Entertainment. In a world where basic needs are met, it is the final frontier for most people. So, when a new immersive game, Ascend Online, opens, Marcus and his friends log in to a new world that offers more challenges than their everyday lives. Such as Marcus being forcibly separated from his friends and sent to a town in the middle of goblin and spider invasions. Survival not only means leveling up, but building the town to withstand monster attacks–and marauding players–long enough for his friends to arrive.

Working in the same vein as Small Unit Tactics, Log Horizon, and Viridian Gate Online, Ascend Online is yet another of the guild management and progression fantasies that embody the main tropes of litRPG. And, to be quite fair, it almost comes close to being the sterling example of its genre, in the way that Bone Dungeon is for the dungeon builder novel.

Almost. The plot meanders compares to the more focused litRPGs, but where many indulge heavily in the minutia of leveling and crafting, Ascend Online tends to linger on its action scenes. Combat is frequent and blow-by-blow, padding the novel’s length to a door-stopping 650 pages. Less would be more for this formula-codifying novel, which otherwise balances likeability, characterization, exploration, and guild politics so well–and with far more grace than its copycats. But in its current state, Ascend Online is not quite the perfect introduction to the MMO-driven tales of litRPG. It’s merely close.

In the wake of the demon invasion, dungeons are being exterminated by human armies. And Ryan, as the core to the Bone Dungeon, is on the list. Only by growing to the Diamond Level in strength will he become powerful enough to survive and save those who have come to depend on him. But the forces behind the demonic invasion are not yet done with the Bone Dungeon, or the world. And the resulting clash might challenge even the gods.

Hallowed Bones takes the biggest risk for a popular indie series: it brings the story of Ryan and the Bone Dungeon to a proper, satisfying, and self-contained conclusion. And at a time when popular series continue to spiral into double-digits’ worth of novels, a mere trilogy might be seen as leaving money on the table. But Hallowed Bones manages to do what most dungeon builders have yet to. Sure, some writers might be more novel in their progressions and creations, but none save Jonathan Smidt have been able to meld progression fantasy with heroic fantasy, successfully bridging the gap between the immediate surroundings of dungeon builders with the far shores of heroic and epic fantasy. The dad humor puns return in triplicate for Ryan’s send-off, so be ready for a groan or two. But for those who like their fantasy akin to the Golden Age of Mystery and its puzzles, Hallowed Bones caps an adventure that showcases the best of the dungeon builder genre.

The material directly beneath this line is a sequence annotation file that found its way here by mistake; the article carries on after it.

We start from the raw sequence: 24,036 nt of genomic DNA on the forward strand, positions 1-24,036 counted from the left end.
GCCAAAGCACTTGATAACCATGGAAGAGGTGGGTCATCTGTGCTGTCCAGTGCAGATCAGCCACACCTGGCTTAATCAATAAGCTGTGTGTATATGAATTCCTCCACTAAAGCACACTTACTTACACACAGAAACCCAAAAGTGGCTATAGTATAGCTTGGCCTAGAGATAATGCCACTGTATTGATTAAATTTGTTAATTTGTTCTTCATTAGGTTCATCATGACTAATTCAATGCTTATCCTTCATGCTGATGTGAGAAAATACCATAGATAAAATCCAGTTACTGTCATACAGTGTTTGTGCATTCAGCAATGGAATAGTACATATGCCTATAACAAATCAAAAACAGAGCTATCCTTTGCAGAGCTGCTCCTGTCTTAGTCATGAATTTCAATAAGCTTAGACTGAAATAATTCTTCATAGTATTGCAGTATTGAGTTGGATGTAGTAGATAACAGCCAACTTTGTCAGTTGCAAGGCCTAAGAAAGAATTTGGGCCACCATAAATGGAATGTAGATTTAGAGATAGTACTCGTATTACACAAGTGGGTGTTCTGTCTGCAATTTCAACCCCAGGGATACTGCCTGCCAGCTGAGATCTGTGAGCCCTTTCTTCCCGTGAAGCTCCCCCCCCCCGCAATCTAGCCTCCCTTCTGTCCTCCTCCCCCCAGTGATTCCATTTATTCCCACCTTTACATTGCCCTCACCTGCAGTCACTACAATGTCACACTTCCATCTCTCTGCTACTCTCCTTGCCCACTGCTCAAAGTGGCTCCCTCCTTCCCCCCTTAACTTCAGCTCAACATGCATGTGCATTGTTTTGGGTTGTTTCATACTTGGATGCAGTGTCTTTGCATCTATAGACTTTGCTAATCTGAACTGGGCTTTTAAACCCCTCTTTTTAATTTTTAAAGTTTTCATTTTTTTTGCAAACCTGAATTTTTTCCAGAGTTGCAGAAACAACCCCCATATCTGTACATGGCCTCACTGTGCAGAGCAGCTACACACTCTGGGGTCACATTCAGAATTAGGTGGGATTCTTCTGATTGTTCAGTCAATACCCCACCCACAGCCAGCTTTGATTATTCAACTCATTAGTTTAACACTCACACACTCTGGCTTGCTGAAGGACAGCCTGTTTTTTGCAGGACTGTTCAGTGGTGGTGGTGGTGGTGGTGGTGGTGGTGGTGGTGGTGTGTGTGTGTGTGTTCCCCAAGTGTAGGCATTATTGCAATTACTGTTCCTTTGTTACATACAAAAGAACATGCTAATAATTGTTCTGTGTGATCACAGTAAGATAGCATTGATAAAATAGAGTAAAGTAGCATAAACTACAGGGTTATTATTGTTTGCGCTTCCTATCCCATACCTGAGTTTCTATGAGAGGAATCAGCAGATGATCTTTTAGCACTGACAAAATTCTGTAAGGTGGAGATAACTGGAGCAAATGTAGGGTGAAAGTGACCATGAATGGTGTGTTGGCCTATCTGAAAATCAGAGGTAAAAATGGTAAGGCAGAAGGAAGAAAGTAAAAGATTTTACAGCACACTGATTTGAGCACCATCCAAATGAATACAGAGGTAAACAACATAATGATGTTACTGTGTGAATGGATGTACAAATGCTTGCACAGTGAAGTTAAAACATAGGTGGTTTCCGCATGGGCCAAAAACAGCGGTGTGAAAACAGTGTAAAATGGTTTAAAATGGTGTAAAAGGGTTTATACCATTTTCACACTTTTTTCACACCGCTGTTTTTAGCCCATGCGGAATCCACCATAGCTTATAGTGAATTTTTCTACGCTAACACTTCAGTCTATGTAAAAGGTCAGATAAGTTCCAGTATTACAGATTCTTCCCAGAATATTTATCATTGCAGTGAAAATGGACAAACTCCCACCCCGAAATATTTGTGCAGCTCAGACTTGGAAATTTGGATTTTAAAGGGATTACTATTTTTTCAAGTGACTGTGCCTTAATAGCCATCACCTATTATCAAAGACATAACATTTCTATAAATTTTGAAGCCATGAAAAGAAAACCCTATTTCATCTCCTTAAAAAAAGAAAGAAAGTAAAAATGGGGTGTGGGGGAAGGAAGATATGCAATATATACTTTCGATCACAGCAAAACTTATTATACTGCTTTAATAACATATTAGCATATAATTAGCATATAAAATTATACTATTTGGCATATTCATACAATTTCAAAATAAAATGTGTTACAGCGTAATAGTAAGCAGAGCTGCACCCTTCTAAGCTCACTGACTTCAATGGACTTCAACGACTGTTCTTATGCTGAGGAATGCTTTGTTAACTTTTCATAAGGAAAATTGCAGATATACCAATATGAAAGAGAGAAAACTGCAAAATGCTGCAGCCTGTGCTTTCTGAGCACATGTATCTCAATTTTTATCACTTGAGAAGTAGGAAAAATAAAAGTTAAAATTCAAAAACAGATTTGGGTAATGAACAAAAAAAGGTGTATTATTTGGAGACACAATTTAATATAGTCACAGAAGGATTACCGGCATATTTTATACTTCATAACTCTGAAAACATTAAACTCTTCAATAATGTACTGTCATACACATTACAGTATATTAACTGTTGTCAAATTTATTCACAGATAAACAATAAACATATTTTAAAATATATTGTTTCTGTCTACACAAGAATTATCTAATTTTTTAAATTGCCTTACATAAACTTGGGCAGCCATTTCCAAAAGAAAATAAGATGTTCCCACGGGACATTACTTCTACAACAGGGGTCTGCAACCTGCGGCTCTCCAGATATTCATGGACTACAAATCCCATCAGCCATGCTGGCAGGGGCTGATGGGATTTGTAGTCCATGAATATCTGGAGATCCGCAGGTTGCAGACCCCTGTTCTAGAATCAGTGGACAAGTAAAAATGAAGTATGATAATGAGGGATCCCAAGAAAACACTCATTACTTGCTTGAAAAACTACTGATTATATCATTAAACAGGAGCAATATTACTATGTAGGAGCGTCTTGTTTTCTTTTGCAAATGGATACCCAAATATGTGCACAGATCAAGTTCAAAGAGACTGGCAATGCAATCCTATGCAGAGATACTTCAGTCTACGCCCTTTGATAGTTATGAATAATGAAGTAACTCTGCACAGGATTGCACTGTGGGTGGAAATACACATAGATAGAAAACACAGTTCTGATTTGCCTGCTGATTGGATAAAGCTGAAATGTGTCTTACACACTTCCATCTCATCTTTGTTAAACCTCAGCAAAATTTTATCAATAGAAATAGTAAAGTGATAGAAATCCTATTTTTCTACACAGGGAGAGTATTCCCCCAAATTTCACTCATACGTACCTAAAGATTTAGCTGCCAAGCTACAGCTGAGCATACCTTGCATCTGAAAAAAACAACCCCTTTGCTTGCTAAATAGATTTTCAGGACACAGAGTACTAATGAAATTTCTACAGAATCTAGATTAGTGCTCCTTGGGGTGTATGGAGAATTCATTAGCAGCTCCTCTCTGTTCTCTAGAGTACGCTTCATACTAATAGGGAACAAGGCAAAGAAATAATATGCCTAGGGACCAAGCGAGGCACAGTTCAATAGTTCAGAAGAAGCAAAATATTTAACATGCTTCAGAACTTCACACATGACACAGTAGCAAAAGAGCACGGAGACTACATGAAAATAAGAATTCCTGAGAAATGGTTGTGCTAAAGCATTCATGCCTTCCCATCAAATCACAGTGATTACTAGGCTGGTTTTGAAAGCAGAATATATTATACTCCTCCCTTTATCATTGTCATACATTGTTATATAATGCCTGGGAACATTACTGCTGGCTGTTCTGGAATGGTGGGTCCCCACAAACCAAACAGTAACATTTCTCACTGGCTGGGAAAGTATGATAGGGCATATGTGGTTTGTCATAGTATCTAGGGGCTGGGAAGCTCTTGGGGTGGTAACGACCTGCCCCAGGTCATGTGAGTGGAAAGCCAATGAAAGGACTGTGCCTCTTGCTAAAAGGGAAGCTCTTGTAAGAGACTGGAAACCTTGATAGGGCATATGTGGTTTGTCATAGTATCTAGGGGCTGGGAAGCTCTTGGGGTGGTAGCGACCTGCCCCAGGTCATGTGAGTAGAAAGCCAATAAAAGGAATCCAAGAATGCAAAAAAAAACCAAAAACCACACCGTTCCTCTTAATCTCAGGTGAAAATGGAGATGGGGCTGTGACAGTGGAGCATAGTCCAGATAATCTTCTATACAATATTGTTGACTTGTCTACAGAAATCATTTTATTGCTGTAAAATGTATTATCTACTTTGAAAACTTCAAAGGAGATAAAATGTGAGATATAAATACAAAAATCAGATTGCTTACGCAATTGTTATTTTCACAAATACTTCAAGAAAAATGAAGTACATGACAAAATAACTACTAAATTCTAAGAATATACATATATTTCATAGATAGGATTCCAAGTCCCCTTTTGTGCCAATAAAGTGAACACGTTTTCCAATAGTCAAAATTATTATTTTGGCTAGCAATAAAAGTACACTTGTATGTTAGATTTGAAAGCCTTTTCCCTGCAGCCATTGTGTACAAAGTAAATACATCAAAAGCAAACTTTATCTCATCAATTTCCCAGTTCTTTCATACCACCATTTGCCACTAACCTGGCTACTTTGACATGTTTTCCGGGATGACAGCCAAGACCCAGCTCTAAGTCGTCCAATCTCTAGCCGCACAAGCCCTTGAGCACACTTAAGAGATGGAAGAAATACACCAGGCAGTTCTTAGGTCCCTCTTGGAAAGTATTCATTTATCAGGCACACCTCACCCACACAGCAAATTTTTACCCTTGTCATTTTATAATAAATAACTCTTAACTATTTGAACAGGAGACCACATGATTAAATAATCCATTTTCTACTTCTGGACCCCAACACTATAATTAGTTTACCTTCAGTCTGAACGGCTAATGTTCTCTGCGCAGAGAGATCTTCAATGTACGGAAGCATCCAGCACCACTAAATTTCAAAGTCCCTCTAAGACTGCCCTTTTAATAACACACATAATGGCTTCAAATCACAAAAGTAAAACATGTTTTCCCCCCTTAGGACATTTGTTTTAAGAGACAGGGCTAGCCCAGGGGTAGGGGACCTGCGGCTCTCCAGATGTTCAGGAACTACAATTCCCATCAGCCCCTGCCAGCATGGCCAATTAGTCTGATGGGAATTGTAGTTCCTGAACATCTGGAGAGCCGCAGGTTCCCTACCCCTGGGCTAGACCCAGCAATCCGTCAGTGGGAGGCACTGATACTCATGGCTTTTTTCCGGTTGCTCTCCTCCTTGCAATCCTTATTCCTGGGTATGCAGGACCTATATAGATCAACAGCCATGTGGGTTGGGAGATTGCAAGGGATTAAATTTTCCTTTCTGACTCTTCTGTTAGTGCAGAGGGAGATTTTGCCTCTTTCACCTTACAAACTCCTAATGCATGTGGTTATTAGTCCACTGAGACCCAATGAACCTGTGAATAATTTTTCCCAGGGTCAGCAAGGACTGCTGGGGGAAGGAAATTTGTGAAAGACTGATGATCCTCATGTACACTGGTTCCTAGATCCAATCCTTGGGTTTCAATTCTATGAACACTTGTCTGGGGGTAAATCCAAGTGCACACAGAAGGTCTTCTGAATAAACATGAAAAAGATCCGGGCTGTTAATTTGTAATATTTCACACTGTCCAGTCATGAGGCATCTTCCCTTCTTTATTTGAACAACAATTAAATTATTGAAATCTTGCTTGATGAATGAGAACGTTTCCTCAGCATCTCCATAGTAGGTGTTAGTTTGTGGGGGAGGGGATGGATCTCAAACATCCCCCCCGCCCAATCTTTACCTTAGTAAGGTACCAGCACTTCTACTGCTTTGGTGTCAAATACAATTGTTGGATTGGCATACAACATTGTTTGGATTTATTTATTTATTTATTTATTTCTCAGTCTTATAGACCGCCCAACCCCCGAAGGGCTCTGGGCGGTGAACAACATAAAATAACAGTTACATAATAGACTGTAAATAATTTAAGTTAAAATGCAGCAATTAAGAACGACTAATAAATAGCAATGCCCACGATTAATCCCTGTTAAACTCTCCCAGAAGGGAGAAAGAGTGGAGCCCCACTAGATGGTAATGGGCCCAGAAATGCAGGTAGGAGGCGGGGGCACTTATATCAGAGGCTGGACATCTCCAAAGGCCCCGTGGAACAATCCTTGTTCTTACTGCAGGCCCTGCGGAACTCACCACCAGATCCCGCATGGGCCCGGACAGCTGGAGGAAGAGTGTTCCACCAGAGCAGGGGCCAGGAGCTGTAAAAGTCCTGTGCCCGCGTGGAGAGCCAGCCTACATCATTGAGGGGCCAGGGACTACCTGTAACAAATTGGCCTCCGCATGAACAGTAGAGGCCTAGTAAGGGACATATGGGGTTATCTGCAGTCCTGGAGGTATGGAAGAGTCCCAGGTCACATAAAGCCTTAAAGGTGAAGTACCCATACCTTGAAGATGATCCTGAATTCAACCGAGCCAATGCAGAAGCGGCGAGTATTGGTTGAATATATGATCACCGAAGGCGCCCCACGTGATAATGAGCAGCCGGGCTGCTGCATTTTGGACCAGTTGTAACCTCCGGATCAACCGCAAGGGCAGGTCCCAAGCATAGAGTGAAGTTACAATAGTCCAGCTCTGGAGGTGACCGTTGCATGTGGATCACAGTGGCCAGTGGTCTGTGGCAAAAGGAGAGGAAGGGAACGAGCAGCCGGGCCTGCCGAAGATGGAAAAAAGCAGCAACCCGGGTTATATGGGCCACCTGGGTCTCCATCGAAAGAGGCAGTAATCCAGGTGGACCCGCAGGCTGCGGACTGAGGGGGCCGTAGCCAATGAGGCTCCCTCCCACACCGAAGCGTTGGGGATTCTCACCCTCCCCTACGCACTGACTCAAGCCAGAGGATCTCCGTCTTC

Wu Ying’s successes and growth in The First War have helped propel him up the ranks of the Verdant Green Waters Sect. But as he continues down the path of chi cultivation, news arrives that his instructor, Master Cheng, has been poisoned, and is suffering from a rare poison used only by an exterminated dark sect. Wu Ying helps lead the expedition to find the exotic antidote ingredients, but soon finds himself in the crosshairs of rival sects and the poisoners.

With The Second Expedition, the Thousand Li series continues to be the most approachable Western introduction to Chinese xianxia cultivation fantasy. But now it begins to shift from the familiar to the more exotic as it explores the wider cultural world beyond the sect’s compound. The Second Expedition still retains the grounding in the concrete world, which helps explain the more abstract methods behind chi, power cultivation, and the Eastern internal arts. Subtle criticism about the selfishness of xianxia cultivators compared to wuxia heroes leavens the rivalries, progression, tournaments, and intrigues, but never grows into preachiness. Greater challenges await for Wu Ying as he ascends to the summits of cultivation and enlightenment, but his adventures never reek of power fantasy.